I go into those details because we can each do better in every aspect of our lives. There are  always more efforts to be made of course but for now, I know I’m trying my very best to do as much as I can. In the end, that’s what matters – committing wholeheartedly to doing our part in caring for this beautiful, wondrous planet we call home.

FYI – The companies I’ve mentioned were discovered in my research to find good eco-products. I am NOT sponsored by any company.

Note: Reminder! Mother’s Day is fast approaching! Do shop from the Printed Garden Collection mom will love the products!

Daffodils

Amelanchier in bloom

Tree peony pushing up.

The ‘field’ of sedge and frittilaria.

Watercolor

 

(c) 2021 Shobha Vanchiswar

 

 

Creature Comforts

There’s no doubt that I’ve been able to manage my concerns during this pandemic, economic crisis and national unrest because of the garden. Every single one of us has been impacted – some far more than others. How we cope has also been a matter of individual circumstances. To find myself with a garden to tend and enjoy has been nothing short of a blessing. A huge blessing.

Spending time in nature is now a scientifically established prescription for ones wellness and wellbeing. To nurture a garden has the added bonus of taking oneself out of ones own headspace to focus on doing, creating and making something beautiful and healthy. That therapy is priceless.

In having the luxury to spend more time than usual in the garden, I’ve reconnected with it in ways that I’d forgotten. In the early years, everything was new and exciting. I was creating a garden from scratch. The learning itself was exhilarating. As my vision was being realized, my other responsibilities and commitments increased. My leisure time in the garden dropped significantly. The chores got done but it became more about efficiency and completion rather than mindfulness and enjoying the process.

With the mandated ‘pause’, I have once again regained the joy and curiosity that gardening permits. Going forward, I’m determined to keep to a schedule that always provides for more hours in the garden than anywhere else. I’m so much better off that way.

One of the most rewarding benefits of hanging out in the garden is observing the other creatures also hanging out with me. The dance of yellow swallowtail butterflies floating gracefully over the meadow before they alight on their respectively chosen flowers. How quickly the butterfly moves away if a bee or wasp gets close.

There is a pair of ruby throated hummingbirds that frequent the feeder at the potager. If I sit in a particular spot under the pergola, I get a very good view of them sipping. The female makes more visits than the male. I find it even more gratifying when I notice them at the flowers in the garden. That’s why I planted them after all.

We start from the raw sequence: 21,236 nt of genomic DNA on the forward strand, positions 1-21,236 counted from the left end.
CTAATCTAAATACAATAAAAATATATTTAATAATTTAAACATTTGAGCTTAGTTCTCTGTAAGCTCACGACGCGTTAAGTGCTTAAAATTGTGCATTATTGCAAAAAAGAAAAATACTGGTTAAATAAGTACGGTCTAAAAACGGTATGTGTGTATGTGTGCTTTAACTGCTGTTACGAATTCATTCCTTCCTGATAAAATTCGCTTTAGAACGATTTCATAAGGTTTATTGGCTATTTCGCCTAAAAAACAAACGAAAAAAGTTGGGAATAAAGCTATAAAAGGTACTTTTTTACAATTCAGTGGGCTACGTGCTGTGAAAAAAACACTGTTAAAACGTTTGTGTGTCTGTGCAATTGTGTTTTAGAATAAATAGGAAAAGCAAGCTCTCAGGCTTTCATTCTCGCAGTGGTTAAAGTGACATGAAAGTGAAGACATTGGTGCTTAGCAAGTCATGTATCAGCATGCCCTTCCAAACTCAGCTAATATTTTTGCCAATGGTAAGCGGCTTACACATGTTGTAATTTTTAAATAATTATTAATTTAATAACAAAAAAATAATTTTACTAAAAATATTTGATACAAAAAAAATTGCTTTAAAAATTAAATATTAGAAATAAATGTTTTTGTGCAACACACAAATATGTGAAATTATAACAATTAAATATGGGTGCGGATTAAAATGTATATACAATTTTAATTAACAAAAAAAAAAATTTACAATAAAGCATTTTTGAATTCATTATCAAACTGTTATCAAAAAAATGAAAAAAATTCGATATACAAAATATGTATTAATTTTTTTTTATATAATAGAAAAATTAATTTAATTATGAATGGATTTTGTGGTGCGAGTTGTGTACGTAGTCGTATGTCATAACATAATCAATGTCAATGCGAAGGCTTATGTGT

Something I haven’t yet been able to fathom is the remarkable attraction the agapanthus has for all the different pollinators. More than the lovely native plants in bloom, the pot with the agapanthus bearing large inflorescences of pretty blue flowers is, at any given time humming with bees, butterflies and hummingbird. I wonder if it is the color that has such a draw. At present, it is the only blue amidst a sea of white, pink, yellow, red and orange. Are cool colors preferred? Definitely needs further investigation.

There has been an overall paucity of butterflies this year. I hope this is due to a cyclical process and not a red flag being raised. Fingers crossed.

With this concern in mind, coming upon a mating pair of Monarch butterflies last week made me delirious with joy. I’m really eager to see their caterpillars maraud the milkweed planted just for them.

Thus far, I’ve come across two garden snakes. An urgent, telepathic request for them to have their fill of all the rodent types scurrying around and causing damage above and underground has been sent. Not sure what can be done with the surplus in chipmunks though. They have taken to behaving as if they rule the place. I simply cannot allow that and yet, I don’t know how to stop them. No nasty chemicals permitted of course. Occasionally, there is a neighbor’s cat that prowls through – I sincerely hope it is paying its passage by culling the mice.

The variety of birds that I spy on a daily basis marks my hours as well spent. This past spring, there have been three nests of robins successfully raised. I’ve also noticed fledglings of cardinals, wrens and blue jays. I know there are gold finches, downy and red bellied woodpeckers residing in the trees because I see them foraging freely in the meadow. A red tailed hawk lives somewhere in the area and paid us a visit earlier in the spring. That was an unusual yet remarkable sight.